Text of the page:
Welcome to The Pet Schooled Press. Today, I launch this reporting endeavor as part of my continued effort to bring as much information to the public as possible. After reporting on and researching the pet food industry an estimated seven years, there's still so much to communicate to the public at large.
In March 2020, I launched the reporting and education platform, Pet Schooled. After years of hard work, I can't tell you how happy and excited I was to finally launch Pet Schooled to the public at large. Then, COVID happened. While it hampered the ability of Pet Schooled in it's first year, COVID also drove the search for truth down a different avenue which is proving to be a large success.
The avenue here is one of public records. There is a severe lack of transparency and consistent conversation stemming from public agencies who are tasked with "regulating" the pet food industry, to the consumer and citizen. It often feels that "regulatory" officials act more in the interests of the corporations they're suppose to be regulating, cutting citizens out of the "regulatory" process as much as possible. When agencies are unhelpful or refuse to provide information on important matters, that is where public records come into play. Public records can provide us insight into what information exists or doesn't exists. This can allow the public to evaluate and determine if agencies or companies are telling the truth or lying on a given issue.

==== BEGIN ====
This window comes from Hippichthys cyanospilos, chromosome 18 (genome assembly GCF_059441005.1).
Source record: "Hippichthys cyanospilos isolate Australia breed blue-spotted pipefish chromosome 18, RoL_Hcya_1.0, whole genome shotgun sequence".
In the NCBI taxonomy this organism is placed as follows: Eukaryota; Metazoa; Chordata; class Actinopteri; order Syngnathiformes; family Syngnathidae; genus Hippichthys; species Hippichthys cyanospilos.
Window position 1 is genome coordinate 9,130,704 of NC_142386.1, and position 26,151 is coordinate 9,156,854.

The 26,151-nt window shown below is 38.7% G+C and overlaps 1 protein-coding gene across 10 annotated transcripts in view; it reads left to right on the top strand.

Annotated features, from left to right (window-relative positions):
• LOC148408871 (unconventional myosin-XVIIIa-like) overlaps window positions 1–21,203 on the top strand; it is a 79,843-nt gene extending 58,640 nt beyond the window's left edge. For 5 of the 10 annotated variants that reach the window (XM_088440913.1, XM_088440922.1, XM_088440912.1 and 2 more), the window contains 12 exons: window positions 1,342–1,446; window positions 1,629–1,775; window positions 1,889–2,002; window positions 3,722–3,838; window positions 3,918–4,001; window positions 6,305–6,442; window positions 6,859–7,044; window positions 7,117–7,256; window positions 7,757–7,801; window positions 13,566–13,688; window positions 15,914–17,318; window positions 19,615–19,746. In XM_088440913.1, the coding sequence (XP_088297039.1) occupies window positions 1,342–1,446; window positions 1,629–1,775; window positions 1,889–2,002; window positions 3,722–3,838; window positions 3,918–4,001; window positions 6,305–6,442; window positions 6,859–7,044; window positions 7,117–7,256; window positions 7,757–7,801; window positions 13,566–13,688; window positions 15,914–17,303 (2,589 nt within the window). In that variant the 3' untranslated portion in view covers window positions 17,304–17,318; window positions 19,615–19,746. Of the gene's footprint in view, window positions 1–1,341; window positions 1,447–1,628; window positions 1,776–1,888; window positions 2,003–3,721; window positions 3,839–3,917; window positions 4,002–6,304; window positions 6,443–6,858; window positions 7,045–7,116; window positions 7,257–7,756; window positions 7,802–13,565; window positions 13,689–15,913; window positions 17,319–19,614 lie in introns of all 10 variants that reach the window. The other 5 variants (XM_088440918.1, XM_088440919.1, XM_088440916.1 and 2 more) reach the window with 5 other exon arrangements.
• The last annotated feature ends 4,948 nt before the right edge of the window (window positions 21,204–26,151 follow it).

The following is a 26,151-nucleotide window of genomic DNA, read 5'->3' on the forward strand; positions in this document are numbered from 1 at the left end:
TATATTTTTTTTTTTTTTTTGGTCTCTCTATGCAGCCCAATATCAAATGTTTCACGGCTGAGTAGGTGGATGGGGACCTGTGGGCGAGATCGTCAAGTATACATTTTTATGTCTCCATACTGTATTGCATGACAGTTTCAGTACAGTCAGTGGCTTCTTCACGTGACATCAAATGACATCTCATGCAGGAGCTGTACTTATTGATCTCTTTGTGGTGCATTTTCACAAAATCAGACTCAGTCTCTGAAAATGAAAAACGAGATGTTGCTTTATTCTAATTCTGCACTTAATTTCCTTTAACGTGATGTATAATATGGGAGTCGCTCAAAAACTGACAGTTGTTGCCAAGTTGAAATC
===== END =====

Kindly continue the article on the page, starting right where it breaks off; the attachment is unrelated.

Trying to obtain records has been difficult at times. I have been forced to file various lawsuits as a result of several agencies stalling or refusing to provide records on various topics. The lawsuits are proving to be effective. The records agencies have been forced to produce to me will often be a major part of my continued reporting on The Pet Schooled Press.
While this can be an extremely difficult industry to understand, there are various and extremely serious public health issues are at stake here. Whether it is the obesity epidemic in dogs, high rate of cancer in both dogs and cats, high rate of diabetes, we now know that pet "food" on the market is playing a role in relation to these health epidemics in our animals. What exactly is allowed in most of these foods, and what potential health impacts do those foods then have on animals?
The astonishing fact that keeps arising in my research is the level of complicity that public health officials have in both allowing for such epidemics to happen in the first place, and in the continued allowance of the epidemic. Public health officials often brag that they protect the "integrity" and "safety" of animal foods, while at the same time making no mention of the epidemics they have helped cause.
The challenge to improve health and our current food system is great, but not impossible. It all starts with small changes, birthed by information and understanding. I am glad to have you here as part of this important undertaking.
Hi Kohl! Is there an e-newsletter feed to your posts that I can sign up for?ReplyDelete
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